More Curly Coated Retriever Ancestors: The Yarmouth Water Dog, Tweed Water Spaniel, Northern Irish Water Spaniels and the Llanidloes (Welsh) Setter.
Great Grandpa: Is That You?
Do I know if any of the above mentioned dogs--the Yarmouth Water Dog, the Northern Irish Water Spaniel or the Llanidloes (Welsh) Setter are curly coated retriever ancestors? Nope.
However, there are certainly some indications each or all could be curly ancestors, remembering that when the curly was being developed there was no closed stud book, dogs were bred for performance, not appearance, and water dogs of any type that could perform were extremely desirable in several types of professions and past-times.
The Yarmouth Water Dog. Ilustration by Harrison Weir, 1886.
Curly Coated Retrievers may have been Developed Before Tweed Water Spaniels.
A Water Dog with Short Curls was the Ancestor of the Tweed Water Spaniel.
So, for some reason, there are many modern day authors who believe the Yarmouth Water Dog and the Tweed Water Spaniel were the same breed. And, in turn, the curly coated and golden retriever breeds were developed from the Tweed Water Spaniel. We know the golden retriever breed is descended from the Tweed Water Spaniel based on early pedigrees. What exactly was a Tweed Water Spaniel? Was it a curly coated retriever? Which came first--Tweed Water Spaniels or curly coated retrievers?
Two sources quoted above believe the dogs from Yarmouth were black and curly-coated, with the zoologists Newman and Harting identifying them as black, curly coated retrievers. The illustration by Harrison Weir, a famous animal illustrator, portrays the Yarmouth water dog as liver with what appears to be short curls. Sound familar? Either black or liver with short curls? Doesn't that describe the curly coated retriever to this day?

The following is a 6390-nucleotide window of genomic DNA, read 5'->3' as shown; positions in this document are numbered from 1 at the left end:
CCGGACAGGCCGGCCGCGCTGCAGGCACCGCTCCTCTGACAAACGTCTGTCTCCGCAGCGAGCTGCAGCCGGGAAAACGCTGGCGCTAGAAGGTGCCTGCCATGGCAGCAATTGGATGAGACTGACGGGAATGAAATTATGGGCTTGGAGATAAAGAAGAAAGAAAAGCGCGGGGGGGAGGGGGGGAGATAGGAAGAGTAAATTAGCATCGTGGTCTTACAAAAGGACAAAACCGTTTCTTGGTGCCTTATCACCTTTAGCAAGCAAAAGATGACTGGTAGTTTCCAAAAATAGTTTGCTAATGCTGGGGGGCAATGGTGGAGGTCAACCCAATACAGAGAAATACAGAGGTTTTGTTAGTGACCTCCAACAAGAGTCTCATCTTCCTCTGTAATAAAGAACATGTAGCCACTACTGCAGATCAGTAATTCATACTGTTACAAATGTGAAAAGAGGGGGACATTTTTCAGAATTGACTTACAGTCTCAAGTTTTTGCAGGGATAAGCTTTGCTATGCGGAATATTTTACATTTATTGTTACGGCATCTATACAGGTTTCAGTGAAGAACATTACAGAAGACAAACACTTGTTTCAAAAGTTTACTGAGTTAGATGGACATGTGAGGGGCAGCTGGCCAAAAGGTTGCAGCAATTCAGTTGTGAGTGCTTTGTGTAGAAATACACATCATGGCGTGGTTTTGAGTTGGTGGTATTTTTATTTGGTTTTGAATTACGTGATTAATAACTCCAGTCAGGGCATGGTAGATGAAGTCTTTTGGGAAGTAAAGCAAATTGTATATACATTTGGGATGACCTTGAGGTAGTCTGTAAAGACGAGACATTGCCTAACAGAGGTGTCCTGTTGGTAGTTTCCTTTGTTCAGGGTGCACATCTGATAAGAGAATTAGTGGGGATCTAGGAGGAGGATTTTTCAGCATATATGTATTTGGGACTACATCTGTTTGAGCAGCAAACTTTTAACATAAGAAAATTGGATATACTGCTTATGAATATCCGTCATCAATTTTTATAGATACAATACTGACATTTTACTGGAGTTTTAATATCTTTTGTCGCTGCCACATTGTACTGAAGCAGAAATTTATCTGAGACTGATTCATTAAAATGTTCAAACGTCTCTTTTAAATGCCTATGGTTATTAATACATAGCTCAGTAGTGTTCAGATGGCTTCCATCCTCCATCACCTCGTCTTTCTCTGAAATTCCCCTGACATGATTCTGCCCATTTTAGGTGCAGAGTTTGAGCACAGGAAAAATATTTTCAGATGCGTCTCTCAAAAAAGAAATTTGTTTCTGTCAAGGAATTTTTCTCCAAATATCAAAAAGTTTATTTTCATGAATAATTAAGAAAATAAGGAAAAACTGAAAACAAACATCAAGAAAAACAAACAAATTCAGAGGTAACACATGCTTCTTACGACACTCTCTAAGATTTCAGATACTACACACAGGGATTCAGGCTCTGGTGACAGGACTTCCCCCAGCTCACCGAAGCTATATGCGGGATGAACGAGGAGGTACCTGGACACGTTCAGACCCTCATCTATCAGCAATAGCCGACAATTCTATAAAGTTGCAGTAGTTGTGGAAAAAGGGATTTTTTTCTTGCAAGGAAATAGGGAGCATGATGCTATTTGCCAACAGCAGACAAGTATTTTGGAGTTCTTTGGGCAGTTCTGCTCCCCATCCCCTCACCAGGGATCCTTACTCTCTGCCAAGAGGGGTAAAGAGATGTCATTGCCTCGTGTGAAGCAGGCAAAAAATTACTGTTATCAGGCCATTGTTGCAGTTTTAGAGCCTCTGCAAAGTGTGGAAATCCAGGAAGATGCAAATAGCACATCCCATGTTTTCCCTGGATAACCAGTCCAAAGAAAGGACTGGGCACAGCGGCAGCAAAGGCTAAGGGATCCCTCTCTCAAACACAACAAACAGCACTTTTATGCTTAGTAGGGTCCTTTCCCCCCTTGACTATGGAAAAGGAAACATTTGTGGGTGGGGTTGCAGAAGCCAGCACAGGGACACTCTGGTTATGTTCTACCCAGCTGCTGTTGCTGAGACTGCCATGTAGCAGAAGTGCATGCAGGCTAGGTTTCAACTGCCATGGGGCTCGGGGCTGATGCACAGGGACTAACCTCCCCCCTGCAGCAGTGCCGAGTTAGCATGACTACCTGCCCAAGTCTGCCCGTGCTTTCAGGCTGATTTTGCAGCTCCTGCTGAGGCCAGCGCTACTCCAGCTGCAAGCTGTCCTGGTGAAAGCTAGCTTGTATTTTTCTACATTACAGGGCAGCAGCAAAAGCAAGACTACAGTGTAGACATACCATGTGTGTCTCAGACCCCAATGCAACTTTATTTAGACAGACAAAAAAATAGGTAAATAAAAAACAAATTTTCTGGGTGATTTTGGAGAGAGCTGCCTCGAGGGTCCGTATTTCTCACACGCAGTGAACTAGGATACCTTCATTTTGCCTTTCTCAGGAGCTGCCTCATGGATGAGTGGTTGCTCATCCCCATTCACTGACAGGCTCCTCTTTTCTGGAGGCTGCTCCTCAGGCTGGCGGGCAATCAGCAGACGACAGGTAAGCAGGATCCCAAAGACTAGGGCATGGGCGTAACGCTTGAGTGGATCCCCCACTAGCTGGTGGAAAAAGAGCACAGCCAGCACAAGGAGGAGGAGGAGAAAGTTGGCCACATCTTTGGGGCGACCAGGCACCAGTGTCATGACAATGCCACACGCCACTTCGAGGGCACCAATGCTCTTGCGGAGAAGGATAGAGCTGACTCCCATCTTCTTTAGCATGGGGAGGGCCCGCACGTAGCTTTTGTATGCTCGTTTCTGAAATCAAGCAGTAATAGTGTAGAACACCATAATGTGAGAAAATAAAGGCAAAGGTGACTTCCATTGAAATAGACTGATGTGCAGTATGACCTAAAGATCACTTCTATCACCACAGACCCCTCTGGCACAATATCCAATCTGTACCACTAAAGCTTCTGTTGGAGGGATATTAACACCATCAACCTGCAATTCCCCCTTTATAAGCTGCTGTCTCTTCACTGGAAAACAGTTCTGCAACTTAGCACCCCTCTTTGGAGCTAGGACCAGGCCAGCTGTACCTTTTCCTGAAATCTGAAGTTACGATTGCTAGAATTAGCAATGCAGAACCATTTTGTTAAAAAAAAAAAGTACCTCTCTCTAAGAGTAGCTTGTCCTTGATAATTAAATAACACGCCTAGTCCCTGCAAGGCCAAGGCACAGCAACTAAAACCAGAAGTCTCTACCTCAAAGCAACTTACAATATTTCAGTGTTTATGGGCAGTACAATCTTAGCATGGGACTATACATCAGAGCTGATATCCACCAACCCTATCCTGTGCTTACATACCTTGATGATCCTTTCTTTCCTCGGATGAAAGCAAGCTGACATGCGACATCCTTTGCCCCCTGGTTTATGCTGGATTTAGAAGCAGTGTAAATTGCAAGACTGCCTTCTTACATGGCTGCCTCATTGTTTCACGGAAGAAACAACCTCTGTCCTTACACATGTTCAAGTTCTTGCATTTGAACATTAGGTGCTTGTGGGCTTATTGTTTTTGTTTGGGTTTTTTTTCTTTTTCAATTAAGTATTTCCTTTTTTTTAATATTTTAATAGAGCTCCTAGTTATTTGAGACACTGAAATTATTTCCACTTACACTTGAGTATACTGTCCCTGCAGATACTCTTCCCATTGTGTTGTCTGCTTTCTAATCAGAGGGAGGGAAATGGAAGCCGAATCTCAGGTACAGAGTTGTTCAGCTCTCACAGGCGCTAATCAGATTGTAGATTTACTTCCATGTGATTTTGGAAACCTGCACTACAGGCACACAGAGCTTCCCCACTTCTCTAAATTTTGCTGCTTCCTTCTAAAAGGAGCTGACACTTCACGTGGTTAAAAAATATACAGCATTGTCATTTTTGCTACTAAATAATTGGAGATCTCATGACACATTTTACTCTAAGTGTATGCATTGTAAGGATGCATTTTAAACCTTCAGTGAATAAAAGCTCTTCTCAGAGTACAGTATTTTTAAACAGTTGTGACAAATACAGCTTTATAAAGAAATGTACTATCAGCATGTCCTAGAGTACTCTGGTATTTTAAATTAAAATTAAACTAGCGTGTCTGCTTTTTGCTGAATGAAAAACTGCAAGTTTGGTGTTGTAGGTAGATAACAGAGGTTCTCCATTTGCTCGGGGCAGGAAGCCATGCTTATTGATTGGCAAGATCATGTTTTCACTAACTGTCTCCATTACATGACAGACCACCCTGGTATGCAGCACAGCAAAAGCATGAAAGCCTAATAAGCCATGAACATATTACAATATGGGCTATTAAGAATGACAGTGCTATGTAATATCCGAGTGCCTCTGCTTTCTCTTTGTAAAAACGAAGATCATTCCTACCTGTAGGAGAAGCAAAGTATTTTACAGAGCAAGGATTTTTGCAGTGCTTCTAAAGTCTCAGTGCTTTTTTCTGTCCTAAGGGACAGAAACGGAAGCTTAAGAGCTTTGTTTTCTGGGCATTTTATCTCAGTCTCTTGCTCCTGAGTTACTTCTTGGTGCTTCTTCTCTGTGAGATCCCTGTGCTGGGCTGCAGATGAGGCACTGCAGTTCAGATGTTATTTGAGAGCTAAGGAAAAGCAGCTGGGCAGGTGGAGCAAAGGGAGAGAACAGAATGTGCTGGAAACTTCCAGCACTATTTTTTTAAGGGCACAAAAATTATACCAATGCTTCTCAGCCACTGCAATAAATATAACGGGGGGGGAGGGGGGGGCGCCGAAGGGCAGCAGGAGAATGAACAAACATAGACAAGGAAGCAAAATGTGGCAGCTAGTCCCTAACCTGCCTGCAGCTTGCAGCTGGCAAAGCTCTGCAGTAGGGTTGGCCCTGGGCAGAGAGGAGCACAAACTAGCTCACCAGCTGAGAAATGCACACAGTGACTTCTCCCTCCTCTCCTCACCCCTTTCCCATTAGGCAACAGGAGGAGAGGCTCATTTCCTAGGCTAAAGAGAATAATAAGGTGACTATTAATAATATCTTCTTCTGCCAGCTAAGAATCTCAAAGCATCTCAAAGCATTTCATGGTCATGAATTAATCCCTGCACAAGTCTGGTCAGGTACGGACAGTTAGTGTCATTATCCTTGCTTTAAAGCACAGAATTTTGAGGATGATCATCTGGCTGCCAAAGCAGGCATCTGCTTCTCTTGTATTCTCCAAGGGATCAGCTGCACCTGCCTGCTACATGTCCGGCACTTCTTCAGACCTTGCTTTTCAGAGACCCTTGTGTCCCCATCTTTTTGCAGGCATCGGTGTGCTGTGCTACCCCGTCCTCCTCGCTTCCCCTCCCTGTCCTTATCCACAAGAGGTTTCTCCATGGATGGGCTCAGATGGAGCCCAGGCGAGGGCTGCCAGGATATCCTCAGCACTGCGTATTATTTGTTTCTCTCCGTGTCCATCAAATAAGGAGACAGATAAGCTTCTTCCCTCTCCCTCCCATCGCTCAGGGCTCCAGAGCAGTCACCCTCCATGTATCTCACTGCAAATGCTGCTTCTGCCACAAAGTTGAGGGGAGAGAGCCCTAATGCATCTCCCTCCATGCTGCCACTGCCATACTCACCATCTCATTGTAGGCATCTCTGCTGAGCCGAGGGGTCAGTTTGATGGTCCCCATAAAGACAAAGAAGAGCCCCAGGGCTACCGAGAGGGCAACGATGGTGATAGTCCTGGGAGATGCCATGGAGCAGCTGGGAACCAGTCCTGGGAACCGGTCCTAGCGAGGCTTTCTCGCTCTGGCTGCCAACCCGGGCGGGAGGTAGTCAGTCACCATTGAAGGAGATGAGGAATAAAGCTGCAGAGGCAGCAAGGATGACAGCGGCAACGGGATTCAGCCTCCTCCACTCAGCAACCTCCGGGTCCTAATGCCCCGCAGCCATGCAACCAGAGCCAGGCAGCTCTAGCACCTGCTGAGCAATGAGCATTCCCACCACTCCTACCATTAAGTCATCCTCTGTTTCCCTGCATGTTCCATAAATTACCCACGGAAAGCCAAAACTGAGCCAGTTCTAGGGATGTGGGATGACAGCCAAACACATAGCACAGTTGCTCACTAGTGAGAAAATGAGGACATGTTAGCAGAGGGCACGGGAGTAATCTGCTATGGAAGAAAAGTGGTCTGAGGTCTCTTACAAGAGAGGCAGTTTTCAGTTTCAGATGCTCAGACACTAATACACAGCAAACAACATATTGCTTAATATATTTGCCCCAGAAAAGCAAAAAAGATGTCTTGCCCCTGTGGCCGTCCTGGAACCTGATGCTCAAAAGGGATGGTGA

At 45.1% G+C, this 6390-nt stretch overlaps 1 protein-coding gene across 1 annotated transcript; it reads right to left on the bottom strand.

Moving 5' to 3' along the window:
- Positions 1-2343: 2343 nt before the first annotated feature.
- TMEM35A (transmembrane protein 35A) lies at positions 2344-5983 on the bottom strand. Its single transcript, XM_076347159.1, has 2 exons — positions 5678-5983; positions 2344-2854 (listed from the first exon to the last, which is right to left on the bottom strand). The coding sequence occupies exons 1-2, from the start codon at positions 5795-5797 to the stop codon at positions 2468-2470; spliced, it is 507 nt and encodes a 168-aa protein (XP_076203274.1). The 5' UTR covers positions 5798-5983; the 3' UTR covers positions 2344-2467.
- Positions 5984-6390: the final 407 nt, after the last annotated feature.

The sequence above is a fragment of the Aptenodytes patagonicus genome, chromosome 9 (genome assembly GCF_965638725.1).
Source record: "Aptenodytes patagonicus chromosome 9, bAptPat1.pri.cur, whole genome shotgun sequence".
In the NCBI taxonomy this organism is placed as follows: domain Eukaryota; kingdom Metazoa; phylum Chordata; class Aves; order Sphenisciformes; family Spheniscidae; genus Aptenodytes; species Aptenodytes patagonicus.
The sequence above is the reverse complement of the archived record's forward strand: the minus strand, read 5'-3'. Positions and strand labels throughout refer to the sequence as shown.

So, Yarmouth water dogs were curly and some authorities of the day believed they were curly-coated retrievers. Perhaps some or all were curly coated retrievers or an immediate ancestor? Were Yarmouth water dogs related to Tweed water spaniels?
The Yarmouth Water Dog: From the Shores of the River Yare and the Shores of the North Sea on the East coast of England.
Writing in 1845, the English naturalist Richard Lubbock described the Yarmouth Water Dog as quite common. "The sagacity of these dogs in the pursuit of wounded birds, and their hardihood in the water, must be seen to be believed," Lubbock wrote. He goes on to describe dogs trained to seek out wild bird eggs and bring them back unscathed and uncracked. Wild bird and wildfowl eggs were some of the means used to feed families or make money.
Lubbock doesn't say water dogs in Norfolk were trained to gather eggs but does mention a female water dog who taught herself to find and retrieve eggs-not for herself but for her owner. I have seen this behaviour in my own curly-coated retrievers who brought me intact wild turkey eggs.
Who were these Yarmouth Water Dogs? Lubbock doesn't give a physical description but, writing 15 years later in Chamber's Edinburgh Journal, an article author mentions the "broad-man's dog" of Norfolk.
"It is the large, black, curly-haired spaniel known as the Yarmouth Water Dog. It's sagacity in pursuit of wounded birds, and its hardihood amidst the ice and snow of winter, must be seen to be credited And as the broad-man eats the herring-gull, coot, and other birds not considered edible by most people, and therefore unmarketable, his dog, unlike other dogs, is piscivorous, and generally subsists on roach, bream, and other unsaleable fish." The use of the term "spaniel" does not mean the dogs found in Yarmouth were not what we now know as retrievers--many people used "spaniel" to describe various dogs. English and other breeds of setters were once known as large land spaniels.